Now, new research shows it’s possible to pick up some of the signs of dyslexia in the brain even before kids learn to read. And this earlier identification may start to substantially influence how parents, educators and clinicians tackle the disorder.

Until recently (and sometimes even today) kids who struggled to read were thought to lack motivation or smarts. Now it’s clear that’s not true: Dyslexia stems from physiological differences in the brain circuitry. Those differences can make it harder, and less efficient, for children to process the tiny components of language, called phonemes.

And it’s much more complicated than just flipping your “b’s and “d’s.” To read, children need to learn to map the sounds of spoken language — the “KUH”, the “AH”, the “TUH” — to their corresponding letters. And then they must grasp how those letter symbols, the “C” “A” and “T”, create words with meaning. Kids with dyslexia have far more trouble mastering these steps automatically.

For these children, the path toward reading is often marked by struggle, anxiety and feelings of inadequacy. In general, a diagnosis of dyslexia usually means that a child has experienced multiple failures at school.

But collaborations currently underway between neuroscientists at MIT and Children’s Hospital may mark a fundamental shift in addressing dyslexia, and might someday eliminate the anguish of repeated failure. In preliminary findings, researchers report that brain measures taken in kindergartners — even before the kids can read — can “significantly” improve predictions of how well, or poorly, the children can master reading later on.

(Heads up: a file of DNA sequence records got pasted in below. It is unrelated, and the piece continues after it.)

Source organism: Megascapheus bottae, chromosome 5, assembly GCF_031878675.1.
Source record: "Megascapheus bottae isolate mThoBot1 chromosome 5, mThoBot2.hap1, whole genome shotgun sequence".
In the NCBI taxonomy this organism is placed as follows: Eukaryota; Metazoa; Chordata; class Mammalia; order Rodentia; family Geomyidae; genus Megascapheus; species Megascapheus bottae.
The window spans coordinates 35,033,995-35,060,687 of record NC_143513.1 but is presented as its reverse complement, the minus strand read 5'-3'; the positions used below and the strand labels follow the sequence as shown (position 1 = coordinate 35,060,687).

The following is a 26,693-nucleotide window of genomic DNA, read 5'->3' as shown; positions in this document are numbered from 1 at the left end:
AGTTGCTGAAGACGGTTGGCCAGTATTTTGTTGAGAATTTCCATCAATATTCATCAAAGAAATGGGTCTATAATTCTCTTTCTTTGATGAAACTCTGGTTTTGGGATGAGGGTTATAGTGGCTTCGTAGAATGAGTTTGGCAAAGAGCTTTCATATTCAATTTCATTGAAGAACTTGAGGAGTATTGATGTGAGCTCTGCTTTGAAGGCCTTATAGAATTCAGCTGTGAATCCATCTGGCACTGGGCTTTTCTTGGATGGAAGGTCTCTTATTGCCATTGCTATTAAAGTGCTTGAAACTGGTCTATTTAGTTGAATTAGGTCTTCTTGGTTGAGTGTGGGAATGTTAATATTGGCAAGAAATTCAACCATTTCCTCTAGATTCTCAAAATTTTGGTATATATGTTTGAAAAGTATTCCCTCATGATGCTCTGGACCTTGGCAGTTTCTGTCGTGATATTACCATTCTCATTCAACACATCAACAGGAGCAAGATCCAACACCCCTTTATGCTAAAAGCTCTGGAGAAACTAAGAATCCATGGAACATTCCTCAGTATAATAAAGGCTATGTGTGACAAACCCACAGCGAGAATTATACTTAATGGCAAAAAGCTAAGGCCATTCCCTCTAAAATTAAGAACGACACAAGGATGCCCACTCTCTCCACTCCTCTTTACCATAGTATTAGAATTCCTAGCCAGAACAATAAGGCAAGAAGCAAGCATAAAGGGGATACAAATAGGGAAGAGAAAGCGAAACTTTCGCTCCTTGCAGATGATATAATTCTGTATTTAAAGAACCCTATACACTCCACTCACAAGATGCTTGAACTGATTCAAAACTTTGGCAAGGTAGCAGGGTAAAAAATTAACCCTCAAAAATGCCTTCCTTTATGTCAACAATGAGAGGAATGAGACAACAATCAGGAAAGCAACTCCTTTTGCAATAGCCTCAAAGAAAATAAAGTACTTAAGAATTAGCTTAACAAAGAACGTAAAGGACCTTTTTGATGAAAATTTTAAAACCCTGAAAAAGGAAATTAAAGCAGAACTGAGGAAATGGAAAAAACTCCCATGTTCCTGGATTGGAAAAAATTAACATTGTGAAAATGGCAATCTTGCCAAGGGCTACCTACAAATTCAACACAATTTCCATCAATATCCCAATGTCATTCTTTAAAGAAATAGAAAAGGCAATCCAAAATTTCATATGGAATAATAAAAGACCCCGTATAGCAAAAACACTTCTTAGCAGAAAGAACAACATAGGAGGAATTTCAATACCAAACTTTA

Implicated in dyslexia: The arcuate fasciculus is an arch-shaped bundle of fibers that connects the frontal language areas of the brain to the areas in the temporal lobe that are important for language (left). Researchers found that kindergarten children with strong pre-reading scores have a bigger, more robust and well-organized arcuate fasciculus (bottom right) while children with very low scores have a small and not particularly well-organized arcuate fasciculus (top right). (Zeynep Saygin/MIT)